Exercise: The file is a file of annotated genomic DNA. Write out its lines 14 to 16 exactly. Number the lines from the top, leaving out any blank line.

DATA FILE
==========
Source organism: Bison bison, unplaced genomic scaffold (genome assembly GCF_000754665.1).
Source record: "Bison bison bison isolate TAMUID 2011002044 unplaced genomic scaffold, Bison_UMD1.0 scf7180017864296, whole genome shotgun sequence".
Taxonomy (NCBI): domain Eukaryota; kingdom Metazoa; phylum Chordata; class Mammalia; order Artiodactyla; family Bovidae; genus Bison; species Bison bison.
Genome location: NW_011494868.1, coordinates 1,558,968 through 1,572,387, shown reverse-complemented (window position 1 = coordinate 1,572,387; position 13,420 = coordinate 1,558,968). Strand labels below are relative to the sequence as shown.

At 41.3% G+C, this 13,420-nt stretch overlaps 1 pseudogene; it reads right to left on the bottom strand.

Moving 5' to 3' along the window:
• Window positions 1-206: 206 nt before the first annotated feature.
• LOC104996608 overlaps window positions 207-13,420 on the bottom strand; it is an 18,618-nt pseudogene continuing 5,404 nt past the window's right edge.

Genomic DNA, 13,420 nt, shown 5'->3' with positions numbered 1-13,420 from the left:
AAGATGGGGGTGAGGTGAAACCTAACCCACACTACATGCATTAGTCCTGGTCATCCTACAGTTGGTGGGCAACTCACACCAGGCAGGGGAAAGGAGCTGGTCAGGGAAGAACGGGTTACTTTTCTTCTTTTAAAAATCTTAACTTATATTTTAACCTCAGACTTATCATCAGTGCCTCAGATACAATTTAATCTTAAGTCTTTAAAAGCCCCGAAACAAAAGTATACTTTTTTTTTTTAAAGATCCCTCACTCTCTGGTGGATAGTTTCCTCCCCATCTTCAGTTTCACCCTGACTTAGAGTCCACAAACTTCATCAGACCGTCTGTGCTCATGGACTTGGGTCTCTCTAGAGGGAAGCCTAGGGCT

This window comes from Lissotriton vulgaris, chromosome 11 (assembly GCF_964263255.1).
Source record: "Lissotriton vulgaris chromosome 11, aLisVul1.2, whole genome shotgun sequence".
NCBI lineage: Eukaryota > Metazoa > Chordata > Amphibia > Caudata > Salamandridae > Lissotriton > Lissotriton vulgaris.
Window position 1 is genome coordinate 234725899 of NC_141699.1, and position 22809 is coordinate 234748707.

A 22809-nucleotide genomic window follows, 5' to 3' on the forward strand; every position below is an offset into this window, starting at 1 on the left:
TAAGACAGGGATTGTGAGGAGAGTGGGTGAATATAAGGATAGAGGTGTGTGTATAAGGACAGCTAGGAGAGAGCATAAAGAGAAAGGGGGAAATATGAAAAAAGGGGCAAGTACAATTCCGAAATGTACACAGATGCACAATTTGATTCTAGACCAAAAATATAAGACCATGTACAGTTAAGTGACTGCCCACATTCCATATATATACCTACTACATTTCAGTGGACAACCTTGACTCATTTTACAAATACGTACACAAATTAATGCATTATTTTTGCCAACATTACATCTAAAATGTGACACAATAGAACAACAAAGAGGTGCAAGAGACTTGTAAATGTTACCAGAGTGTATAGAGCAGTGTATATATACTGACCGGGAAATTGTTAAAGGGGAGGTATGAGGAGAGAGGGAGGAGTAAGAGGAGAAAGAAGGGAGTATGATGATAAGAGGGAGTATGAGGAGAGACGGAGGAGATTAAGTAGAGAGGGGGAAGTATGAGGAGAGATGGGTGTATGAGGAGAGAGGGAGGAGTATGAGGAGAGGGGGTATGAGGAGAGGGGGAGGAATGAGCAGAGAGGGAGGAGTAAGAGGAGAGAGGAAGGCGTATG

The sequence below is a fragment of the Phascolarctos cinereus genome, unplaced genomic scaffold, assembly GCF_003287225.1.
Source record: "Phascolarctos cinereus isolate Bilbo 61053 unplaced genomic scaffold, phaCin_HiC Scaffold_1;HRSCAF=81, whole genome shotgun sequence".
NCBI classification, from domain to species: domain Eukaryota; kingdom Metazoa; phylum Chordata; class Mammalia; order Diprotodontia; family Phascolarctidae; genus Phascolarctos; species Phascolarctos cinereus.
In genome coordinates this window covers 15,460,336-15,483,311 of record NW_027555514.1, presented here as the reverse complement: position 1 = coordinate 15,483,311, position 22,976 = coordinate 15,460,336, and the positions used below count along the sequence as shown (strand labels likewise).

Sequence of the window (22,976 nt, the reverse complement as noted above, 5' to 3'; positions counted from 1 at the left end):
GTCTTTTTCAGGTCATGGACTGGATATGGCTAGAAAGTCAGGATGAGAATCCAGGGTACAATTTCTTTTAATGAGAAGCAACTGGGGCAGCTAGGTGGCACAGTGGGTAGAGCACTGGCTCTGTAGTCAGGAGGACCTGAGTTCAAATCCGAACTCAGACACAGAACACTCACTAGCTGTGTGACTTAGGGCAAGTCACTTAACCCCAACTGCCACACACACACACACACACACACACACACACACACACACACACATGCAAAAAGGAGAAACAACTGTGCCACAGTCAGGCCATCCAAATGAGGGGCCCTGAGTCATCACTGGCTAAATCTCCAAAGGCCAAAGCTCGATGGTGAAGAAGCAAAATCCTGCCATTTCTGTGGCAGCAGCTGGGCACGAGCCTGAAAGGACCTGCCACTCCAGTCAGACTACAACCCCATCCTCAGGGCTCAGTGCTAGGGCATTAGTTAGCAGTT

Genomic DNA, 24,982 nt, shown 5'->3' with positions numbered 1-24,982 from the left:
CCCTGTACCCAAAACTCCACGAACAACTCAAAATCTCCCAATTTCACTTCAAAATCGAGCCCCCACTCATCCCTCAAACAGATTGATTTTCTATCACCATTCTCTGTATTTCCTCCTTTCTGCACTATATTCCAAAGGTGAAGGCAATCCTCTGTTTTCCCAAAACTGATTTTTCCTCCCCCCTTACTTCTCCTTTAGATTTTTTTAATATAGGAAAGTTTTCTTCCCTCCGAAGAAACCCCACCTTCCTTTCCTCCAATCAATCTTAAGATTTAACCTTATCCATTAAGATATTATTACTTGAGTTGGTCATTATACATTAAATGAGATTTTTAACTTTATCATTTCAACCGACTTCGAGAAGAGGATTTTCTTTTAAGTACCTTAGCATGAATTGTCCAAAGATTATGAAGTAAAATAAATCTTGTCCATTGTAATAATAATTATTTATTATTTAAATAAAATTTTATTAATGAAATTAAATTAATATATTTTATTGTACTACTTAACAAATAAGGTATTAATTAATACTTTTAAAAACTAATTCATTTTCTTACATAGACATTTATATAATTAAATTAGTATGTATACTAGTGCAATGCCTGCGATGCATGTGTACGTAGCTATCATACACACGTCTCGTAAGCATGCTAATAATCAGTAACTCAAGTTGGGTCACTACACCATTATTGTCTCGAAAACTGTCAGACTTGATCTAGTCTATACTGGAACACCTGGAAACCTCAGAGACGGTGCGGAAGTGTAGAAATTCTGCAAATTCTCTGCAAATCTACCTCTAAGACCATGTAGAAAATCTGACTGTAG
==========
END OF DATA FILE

Window position 1 is genome coordinate 234725899 of NC_141699.1, and position 22809 is coordinate 234748707.

A 22809-nucleotide genomic window follows, 5' to 3' on the forward strand; every position below is an offset into this window, starting at 1 on the left:
TAAGACAGGGATTGTGAGGAGAGTGGGTGAATATAAGGATAGAGGTGTGTGTATAAGGACAGCTAGGAGAGAGCATAAAGAGAAAGGGGGAAATATGAAAAAAGGGGCAAGTACAATTCCGAAATGTACACAGATGCACAATTTGATTCTAGACCAAAAATATAAGACCATGTACAGTTAAGTGACTGCCCACATTCCATATATATACCTACTACATTTCAGTGGACAACCTTGACTCATTTTACAAATACGTACACAAATTAATGCATTATTTTTGCCAACATTACATCTAAAATGTGACACAATAGAACAACAAAGAGGTGCAAGAGACTTGTAAATGTTACCAGAGTGTATAGAGCAGTGTATATATACTGACCGGGAAATTGTTAAAGGGGAGGTATGAGGAGAGAGGGAGGAGTAAGAGGAGAAAGAAGGGAGTATGATGATAAGAGGGAGTATGAGGAGAGACGGAGGAGATTAAGTAGAGAGGGGGAAGTATGAGGAGAGATGGGTGTATGAGGAGAGAGGGAGGAGTATGAGGAGAGGGGGTATGAGGAGAGGGGGAGGAATGAGCAGAGAGGGAGGAGTAAGAGGAGAGAGGAAGGCGTATG